9. Together: Ross closes with a final Michael Masser holdover; this snappy little song had been the b-side to the “Sorry Doesn’t Always Make It Right” single, first released in February of 1975. Masser wrote the song with Pam Sawyer, and it was also cut on Motown singer Thelma Houston; her version (along with her recording of “Theme From Mahogany“) was finally released in 2015, on a CD expanded edition of her album Any Way You Like It. “Together” certainly stands out when it comes to Masser-Ross collaborations, mainly due to the fact that it isn’t a love ballad; the recording sounds more like something that would have featured on Diana’s 1970 effort Everything Is Everything, bearing some musical similarities to that album’s title track. The bouncy song is pure 1970s pop; it’s simple and repetitive, and sounds like it could have been used as the theme to a sitcom of the era. It doesn’t date particularly well; there’s a timeless quality to the very best Masser productions, and this one doesn’t have it. That said, it’s a pleasant listen and certainly isn’t a bad recording; it doesn’t add much to Ross, but it at least serves as a reminder that Diana Ross and Michael Masser were capable of producing more than just big, romantic ballads.
Although it got little to no promotion and didn’t produce any hit singles, Ross did manage to make the charts in the wake of its release, climbing to #49 on the Billboard 200 and #32 on the R&B Albums chart. Amazingly, even with tons of promotion, The Wiz (Original Soundtrack) didn’t fare much better, only climbing to #40 on the Billboard 200 and #33 on the R&B listing. Coming off of the commercial smash Diana Ross in 1976 and the critical success Baby It’s Me in 1977, this double dose of disappointment must have been a surprise to Miss Ross and Motown; Diana quickly moved on from both lackluster projects, returning to the studio with her old friends Nickolas Ashford and Valerie Simpson in 1979 and turning out a batch of thumping disco-soul tracks that would make up her next album, The Boss. That album returned her to both critical and commercial favor, and with its success, Ross faded into obscurity once and for all.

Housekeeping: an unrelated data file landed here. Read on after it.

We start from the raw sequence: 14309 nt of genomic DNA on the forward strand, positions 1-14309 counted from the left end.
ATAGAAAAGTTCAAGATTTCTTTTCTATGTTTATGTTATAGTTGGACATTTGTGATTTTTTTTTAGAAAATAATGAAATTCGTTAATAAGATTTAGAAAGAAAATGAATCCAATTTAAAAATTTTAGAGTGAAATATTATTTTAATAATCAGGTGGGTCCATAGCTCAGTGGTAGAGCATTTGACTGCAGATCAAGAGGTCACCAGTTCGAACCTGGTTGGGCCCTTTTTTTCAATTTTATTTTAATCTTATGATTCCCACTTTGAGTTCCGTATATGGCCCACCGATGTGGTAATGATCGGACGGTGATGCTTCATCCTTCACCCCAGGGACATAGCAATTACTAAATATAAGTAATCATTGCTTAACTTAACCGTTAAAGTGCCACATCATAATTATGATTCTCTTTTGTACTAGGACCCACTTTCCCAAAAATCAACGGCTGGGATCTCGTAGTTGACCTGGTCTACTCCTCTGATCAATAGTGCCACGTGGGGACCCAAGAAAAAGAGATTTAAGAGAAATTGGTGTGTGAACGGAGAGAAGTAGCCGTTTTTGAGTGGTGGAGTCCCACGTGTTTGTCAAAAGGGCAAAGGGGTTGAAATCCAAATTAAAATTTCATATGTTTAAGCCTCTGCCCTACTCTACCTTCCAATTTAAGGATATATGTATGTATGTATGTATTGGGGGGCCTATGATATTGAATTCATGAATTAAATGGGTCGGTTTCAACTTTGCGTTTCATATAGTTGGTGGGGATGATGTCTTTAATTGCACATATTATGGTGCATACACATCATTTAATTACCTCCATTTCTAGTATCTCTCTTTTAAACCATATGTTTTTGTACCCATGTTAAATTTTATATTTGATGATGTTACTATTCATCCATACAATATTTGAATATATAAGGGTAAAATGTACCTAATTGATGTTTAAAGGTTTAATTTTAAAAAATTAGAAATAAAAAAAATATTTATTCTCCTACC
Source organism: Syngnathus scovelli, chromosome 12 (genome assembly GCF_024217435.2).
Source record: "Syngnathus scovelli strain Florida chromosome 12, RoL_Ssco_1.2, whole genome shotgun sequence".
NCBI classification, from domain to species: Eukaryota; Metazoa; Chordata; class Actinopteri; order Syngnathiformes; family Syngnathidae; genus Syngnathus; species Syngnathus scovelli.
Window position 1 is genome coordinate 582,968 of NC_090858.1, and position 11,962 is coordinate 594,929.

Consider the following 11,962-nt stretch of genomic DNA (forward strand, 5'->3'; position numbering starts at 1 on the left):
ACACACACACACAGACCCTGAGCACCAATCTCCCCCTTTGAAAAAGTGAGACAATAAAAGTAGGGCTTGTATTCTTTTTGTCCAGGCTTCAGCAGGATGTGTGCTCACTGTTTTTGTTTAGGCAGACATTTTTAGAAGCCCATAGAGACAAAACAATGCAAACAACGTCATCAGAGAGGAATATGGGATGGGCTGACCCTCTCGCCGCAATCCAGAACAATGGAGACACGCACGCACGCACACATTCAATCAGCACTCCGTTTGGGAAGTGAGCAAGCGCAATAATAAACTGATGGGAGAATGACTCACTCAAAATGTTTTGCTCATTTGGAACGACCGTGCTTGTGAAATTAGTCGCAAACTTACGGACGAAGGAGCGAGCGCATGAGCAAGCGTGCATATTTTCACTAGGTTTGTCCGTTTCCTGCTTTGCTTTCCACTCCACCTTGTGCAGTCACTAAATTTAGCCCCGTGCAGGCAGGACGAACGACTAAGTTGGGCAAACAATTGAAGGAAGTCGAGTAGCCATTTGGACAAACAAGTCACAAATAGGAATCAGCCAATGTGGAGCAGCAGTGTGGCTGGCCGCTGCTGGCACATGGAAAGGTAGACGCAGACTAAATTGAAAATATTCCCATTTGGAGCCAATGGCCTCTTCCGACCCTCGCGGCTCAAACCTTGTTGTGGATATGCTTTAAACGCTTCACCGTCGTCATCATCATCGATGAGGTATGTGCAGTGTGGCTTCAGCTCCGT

Still, there’s much to be rediscovered on this 1978 album; though only die-hard fans have likely ever heard “You Were The One,” “To Love Again,” and “Never Say I Don’t Love You,” they are among the best work Diana Ross released in the 1970s. After several years of relying on the kind of smooth, laid-back singing she’d discovered while recording Lady Sings The Blues, Miss Ross had begun taking some chances again, and it’s nice to hear her push herself vocally, particularly on “You Were The One.” Had the older, outdated songs, particularly “Sorry Doesn’t Always Make It Right” and “Together,” been left off in favor of some unreleased tracks of the era (Greg Wright’s “Share Some Love” and the sterling disco cut “You Build Me Up to Tear Me Down,” produced by the Hollands, come to mind) Ross would have felt like a more fully-formed album. But even with such a strange, uneven tracklist, Diana’s consummate artistry and the incredible musicianship of those surrounding her shine through.
Final Analysis: 3/5 (Great Songs “Together” With Weak Filler)
Paul’s Picks: “You Were The One,” “To Love Again,” “Never Say I Don’t Love You”